There has never been a “full and independent investigation” into who carried out the 1974 Birmingham pub bombings, lawyers for the victims’ relatives have told a court.
Ten of the bereaved families were at the High Court in Birmingham on Wednesday in a legal bid to overturn coroner Sir Peter Thornton QC’s ban on the identification of suspects at fresh inquests.
The relatives are asking for a judicial review of that decision.
In opening submissions their barrister Adam Straw said: “There’s been no full and independent investigation for who was responsible.”
However, Sir Peter’s barrister said that inquests were not the correct arena to consider who carried out the bombings, and risked turning forthcoming hearings into a “proxy criminal trial”.
In written submissions for the coroner, his barrister Peter Skelton QC concluded that the claimants wanted “a public conclusion about who bombed Birmingham”.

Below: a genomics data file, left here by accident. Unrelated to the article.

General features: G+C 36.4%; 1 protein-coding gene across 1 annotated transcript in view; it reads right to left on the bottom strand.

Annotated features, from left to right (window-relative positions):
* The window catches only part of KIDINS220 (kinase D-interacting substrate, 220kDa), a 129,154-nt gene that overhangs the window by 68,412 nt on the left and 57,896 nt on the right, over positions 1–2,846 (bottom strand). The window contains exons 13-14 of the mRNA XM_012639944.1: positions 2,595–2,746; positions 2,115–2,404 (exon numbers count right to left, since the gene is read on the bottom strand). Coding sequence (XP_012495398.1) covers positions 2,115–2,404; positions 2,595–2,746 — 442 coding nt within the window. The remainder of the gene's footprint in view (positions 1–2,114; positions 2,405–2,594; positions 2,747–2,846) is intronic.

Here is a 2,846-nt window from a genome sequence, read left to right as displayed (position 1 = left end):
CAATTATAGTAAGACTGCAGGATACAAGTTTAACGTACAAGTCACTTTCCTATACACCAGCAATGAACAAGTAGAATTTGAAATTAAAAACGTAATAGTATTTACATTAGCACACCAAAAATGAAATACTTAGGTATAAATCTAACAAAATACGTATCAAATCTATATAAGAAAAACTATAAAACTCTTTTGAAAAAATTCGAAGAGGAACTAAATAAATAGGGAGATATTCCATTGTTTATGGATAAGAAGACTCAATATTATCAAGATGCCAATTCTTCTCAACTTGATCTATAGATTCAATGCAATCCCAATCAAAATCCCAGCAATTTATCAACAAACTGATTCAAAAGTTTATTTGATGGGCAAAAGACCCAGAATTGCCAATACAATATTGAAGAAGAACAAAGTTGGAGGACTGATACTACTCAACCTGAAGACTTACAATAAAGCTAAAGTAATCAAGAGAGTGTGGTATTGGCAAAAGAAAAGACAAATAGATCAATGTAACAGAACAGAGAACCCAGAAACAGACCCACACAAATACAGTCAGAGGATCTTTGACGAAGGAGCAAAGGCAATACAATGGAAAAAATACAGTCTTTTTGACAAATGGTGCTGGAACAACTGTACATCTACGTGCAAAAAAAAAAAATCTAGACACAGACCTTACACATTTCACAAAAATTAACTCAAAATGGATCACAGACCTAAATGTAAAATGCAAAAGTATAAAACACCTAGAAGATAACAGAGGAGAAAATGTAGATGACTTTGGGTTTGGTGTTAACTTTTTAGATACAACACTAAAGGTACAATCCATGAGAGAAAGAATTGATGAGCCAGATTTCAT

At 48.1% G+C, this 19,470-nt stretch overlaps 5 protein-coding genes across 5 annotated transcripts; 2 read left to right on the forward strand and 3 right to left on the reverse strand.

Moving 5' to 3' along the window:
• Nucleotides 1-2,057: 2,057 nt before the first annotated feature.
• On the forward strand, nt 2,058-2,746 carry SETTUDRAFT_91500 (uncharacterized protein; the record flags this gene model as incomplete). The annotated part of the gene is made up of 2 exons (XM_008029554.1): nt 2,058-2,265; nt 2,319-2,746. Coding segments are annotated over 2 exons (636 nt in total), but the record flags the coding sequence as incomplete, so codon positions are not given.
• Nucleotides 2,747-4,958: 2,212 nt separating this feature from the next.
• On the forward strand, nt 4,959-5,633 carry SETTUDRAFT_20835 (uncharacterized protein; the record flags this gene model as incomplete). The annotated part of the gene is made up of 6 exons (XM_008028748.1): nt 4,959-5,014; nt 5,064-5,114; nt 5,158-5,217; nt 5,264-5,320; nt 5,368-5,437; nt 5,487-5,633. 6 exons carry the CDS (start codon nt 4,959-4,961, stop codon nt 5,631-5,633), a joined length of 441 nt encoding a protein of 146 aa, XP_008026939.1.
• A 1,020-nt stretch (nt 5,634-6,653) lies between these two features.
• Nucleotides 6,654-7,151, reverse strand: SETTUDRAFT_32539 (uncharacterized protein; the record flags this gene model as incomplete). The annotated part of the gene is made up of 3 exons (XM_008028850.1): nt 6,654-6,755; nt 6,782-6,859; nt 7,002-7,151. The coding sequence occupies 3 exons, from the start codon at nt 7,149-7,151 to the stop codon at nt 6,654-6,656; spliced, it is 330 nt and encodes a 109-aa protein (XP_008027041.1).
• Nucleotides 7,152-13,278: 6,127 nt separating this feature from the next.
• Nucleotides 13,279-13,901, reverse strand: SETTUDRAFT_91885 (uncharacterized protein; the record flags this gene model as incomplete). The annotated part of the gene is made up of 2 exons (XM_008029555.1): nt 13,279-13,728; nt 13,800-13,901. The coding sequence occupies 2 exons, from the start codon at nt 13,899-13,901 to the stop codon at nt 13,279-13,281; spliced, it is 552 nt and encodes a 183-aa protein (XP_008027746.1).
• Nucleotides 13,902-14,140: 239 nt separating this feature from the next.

“That aim is entirely legitimate and understandable,” he said. “But it is not one that these inquests can achieve.”
The city centre double bombings, which had been blamed on the IRA from the outset, killed 21 people.
Six men, known as the Birmingham Six, were imprisoned for the murders and served 17 years behind bars before their convictions were quashed.
Senior coroner Louise Hunt allowed new inquests after hearing evidence the state may have been protecting a government informant, and that the police had allegedly ignored two tip-offs.
The hearing, which will include detailed legal arguments by both sides, is set to last two days.
The new inquests are on hold until the High Court justices deliver their ruling.